The Two Faces of Tomorrow
Order by Mail
or Online


I set the story forty years into the next century, by which time an integrated global system is managing much of the world's affairs.  However, proposals for a major upgrade involving new software that learns are causing serious questions to be asked about the degree of decision-making that it can be entrusted with. The trouble is that while the solutions that it comes up with are logically flawless, they are unconstrained by the kind of common sense that humans acquire through a lifetime of real-world experience--which on several occasions has almost resulted in catastrophe.  One school of opinion argues that the only way to go is forward, accepting the risks and allowing the system to learn from experience in the same way that people did.   "Besides, if anything really bad starts happening, we can always downgrade again or pull the plug."  "How can you guarantee that it will always let you?" the opponents reply.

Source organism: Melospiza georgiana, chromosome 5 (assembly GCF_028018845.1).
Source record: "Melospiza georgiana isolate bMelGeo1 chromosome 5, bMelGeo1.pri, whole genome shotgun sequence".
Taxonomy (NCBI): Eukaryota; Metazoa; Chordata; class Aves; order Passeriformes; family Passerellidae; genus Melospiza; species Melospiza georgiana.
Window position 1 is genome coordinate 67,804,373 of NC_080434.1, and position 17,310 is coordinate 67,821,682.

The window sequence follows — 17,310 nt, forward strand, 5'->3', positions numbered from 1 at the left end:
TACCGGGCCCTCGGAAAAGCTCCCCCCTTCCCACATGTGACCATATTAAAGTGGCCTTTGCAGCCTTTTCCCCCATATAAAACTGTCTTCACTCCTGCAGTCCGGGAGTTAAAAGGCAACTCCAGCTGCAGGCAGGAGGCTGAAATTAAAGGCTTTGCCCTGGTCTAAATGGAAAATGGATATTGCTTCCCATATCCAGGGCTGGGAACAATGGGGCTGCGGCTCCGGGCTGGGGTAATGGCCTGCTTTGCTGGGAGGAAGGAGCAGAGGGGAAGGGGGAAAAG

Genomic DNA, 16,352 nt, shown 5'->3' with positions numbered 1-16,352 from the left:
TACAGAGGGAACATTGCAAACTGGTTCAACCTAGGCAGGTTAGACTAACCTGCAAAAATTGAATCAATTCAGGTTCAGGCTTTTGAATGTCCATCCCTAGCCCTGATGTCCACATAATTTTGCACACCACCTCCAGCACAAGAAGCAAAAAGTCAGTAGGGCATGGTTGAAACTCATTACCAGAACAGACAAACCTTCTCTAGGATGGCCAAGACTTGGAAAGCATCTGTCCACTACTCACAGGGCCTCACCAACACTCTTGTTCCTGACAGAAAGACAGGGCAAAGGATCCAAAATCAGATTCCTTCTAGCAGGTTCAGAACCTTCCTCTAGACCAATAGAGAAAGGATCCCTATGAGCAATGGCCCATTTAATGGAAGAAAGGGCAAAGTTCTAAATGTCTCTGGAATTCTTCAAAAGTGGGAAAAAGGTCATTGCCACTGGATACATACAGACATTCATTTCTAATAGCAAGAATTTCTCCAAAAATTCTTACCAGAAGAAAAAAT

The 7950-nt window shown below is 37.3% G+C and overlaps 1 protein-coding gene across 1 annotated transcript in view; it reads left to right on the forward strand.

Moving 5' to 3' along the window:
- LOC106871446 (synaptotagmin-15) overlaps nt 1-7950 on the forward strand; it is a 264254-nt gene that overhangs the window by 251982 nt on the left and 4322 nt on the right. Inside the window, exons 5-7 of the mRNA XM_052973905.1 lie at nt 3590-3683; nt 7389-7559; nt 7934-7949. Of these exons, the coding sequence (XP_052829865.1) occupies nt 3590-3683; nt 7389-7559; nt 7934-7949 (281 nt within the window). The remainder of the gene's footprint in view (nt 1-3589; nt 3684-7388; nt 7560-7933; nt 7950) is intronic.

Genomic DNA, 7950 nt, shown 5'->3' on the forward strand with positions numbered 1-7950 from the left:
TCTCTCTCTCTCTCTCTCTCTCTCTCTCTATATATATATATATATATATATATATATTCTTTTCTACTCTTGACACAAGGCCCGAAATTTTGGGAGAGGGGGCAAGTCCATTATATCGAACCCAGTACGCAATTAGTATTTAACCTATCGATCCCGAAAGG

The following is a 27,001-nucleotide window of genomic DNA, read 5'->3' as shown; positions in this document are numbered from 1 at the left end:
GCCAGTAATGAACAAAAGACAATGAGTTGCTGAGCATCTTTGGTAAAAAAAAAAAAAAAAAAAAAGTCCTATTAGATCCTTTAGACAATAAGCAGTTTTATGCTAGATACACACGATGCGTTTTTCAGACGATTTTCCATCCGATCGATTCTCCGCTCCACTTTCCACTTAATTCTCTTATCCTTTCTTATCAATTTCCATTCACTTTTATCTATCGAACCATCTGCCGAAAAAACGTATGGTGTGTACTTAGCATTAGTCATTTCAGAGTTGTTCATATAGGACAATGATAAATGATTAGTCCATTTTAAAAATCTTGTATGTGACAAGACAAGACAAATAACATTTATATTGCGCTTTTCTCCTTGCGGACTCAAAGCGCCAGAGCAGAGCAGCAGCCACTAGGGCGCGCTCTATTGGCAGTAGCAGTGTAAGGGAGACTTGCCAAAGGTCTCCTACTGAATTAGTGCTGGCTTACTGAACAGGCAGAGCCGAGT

The answer eventually agreed is to run a test on a world-in-miniature.  One of the new space habitats is taken over for the experiment and equipped with a supersystem containing all the advanced capabilities proposed for incorporation into the global net.   The system is programmed for self-preservation as its highest goal, introducing deliberately the faculty of a "survival instinct" that the critics have speculated could arise spontaneously.  The scientists then begin "attacking" it in a series of escalating tests to find out what it's capable of.   It's far from Earth, so anything unexpected will be isolated and contained.  A strong military presence is included in the mini-world's population--just in case things should take a nasty turn.  And if it gets out of hand, we can always evacuate the whole place and nuke it.  But the System, of course, doesn't quite see things that way.

Content © The Estate of James P. Hogan, 1998-2014. All rights reserved.

Page URL: http://www.jamesphogan.com/books/info.php?titleID=28&cmd=summary